• Obama energy plan (PDF file). The Obama-Biden New Energy for America plan delineates administration energy goals such as short-term relief from increased energy prices, long-term climate change and new energy solutions, diversifying energy sources and investments, and improved fuel efficiency.

News

2011

  • Senate Votes to End Ethanol Blenders Tax Credit, 16 June 2011 by AgWired: "An amendment to end the ethanol blenders tax credit (VEETC) passed the Senate today by 73 to 27, a vote that some agricultural groups applaud while some denounce, while the ethanol industry says it is unlikely to matter."
    • "The Renewable Fuels Association calls the vote disappointing but 'ultimately inconsequential' since the underlying economic development bill to which this amendment is attached is 'unlikely to make it to the president’s desk.'"
    • "U.S. Agriculture Secretary Tom Vilsack says the Obama administration opposes an abrupt end to the VEETC. 'We need reforms and a smarter biofuels program, but simply cutting off support for the industry isn’t the right approach. Therefore, we oppose a straight repeal of the Volumetric Ethanol Excise Tax Credit (VEETC) and efforts to block biofuels infrastructure programs.'"[5]
  • USDA Announces Project to Encourage Development of Next-Generation Biofuels, 5 May 2011 press release by USDA Farm Service: "Agriculture Secretary Tom Vilsack announced today the establishment of the first Biomass Crop Assistance Program (BCAP) Project Area to promote the production of dedicated feedstocks for bioenergy. This project will help spur the development of next-generation biofuels and is part of Obama Administration efforts to protect Americans from rising gas prices by breaking the nation’s dependence on foreign oil."
    • "Comprising 39 contiguous counties in Missouri and Kansas, the first BCAP Project Area proposes the enrollment of up to 50,000 acres for establishing a dedicated energy crop of native grasses and herbaceous plants (forbs) for energy purposes. Producers in the area will plant mixes of perennial native plants, such as switchgrass, for the manufacture of biomass pellet fuels and other biomass products to be used for power and heat generation. The proposed crops also will provide long term resource conserving vegetative cover. The project is a joint effort between the agriculture producers of Show Me Energy Cooperative of Centerview, Mo., and USDA to spur the expansion of domestically produced biomass feedstocks in rural America for renewable energy."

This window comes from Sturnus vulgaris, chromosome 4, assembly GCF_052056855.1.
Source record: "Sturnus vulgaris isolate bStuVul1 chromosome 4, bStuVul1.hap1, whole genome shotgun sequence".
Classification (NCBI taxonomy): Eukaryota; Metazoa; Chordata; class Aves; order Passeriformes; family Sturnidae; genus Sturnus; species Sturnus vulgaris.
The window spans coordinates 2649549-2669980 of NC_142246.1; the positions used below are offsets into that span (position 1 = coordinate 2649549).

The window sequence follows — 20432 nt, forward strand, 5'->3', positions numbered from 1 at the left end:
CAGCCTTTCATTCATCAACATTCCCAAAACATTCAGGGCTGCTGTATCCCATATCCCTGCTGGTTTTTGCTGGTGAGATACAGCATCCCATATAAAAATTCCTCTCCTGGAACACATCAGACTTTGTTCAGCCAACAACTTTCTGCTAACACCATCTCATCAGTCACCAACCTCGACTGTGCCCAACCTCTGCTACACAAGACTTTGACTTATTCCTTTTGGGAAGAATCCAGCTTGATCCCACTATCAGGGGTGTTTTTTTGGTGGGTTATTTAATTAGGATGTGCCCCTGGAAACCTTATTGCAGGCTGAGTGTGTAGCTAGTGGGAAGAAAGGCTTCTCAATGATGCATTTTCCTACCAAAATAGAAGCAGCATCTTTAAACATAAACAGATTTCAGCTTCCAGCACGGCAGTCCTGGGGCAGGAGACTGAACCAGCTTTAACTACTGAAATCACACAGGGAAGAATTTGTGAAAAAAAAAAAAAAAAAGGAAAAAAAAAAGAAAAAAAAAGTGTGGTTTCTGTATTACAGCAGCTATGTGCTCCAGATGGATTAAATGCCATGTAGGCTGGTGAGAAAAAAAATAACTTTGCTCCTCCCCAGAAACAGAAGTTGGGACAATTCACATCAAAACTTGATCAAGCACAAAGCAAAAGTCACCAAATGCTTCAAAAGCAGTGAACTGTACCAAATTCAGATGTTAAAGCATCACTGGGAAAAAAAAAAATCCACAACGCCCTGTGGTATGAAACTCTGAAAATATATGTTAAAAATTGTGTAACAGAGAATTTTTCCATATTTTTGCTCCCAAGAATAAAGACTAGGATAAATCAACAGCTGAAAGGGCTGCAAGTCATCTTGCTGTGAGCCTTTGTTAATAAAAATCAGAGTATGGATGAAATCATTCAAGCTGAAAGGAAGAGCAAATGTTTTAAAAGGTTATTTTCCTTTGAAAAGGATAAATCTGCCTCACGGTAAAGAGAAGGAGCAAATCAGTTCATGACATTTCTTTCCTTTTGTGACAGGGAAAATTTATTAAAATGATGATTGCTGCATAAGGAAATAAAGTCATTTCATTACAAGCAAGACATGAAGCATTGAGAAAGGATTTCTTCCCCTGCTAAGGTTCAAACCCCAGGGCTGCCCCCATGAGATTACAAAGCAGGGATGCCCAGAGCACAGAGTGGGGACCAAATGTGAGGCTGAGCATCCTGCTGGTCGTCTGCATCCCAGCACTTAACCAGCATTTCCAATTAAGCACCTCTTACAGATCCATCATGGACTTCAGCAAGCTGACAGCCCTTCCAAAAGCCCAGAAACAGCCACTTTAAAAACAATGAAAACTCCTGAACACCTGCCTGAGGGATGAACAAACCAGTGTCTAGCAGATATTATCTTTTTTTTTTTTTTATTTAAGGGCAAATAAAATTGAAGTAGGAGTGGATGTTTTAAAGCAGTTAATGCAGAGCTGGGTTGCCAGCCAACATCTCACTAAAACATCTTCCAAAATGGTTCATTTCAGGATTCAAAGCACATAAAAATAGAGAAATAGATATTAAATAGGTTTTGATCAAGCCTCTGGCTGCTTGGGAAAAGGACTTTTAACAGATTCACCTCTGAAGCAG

• "BCAP, created in the 2008 Farm Bill, is a primary component of the strategy to reduce U.S. reliance on foreign oil, improve domestic energy security, reduce pollution, and spur rural economic development and job creation. BCAP provides incentives to interested farmers, ranchers and forest landowners for the establishment and cultivation of biomass for heat, power, bio-based products and biofuels."[6]
  • U.S. Departments of Agriculture and Energy Announce Funding for Biomass Research and Development Initiative, 15 April 2011 press release by U.S. Department of Energy: "To support President Obama's goal of reducing America's oil imports by one-third by 2025, the U.S. Departments of Agriculture (USDA) and Energy (DOE) today jointly announced up to $30 million over three to four years that will support research and development in advanced biofuels, bioenergy and high-value biobased products. The projects funded through the Biomass Research and Development Initiative (BRDI) will help create a diverse group of economically and environmentally sustainable sources of renewable biomass and increase the availability of alternative renewable fuels and biobased products. Advanced biofuels produced from these projects are expected to reduce greenhouse gas emissions by a minimum of 50 percent compared to fossil fuels and will play an important role in diversifying America's energy portfolio."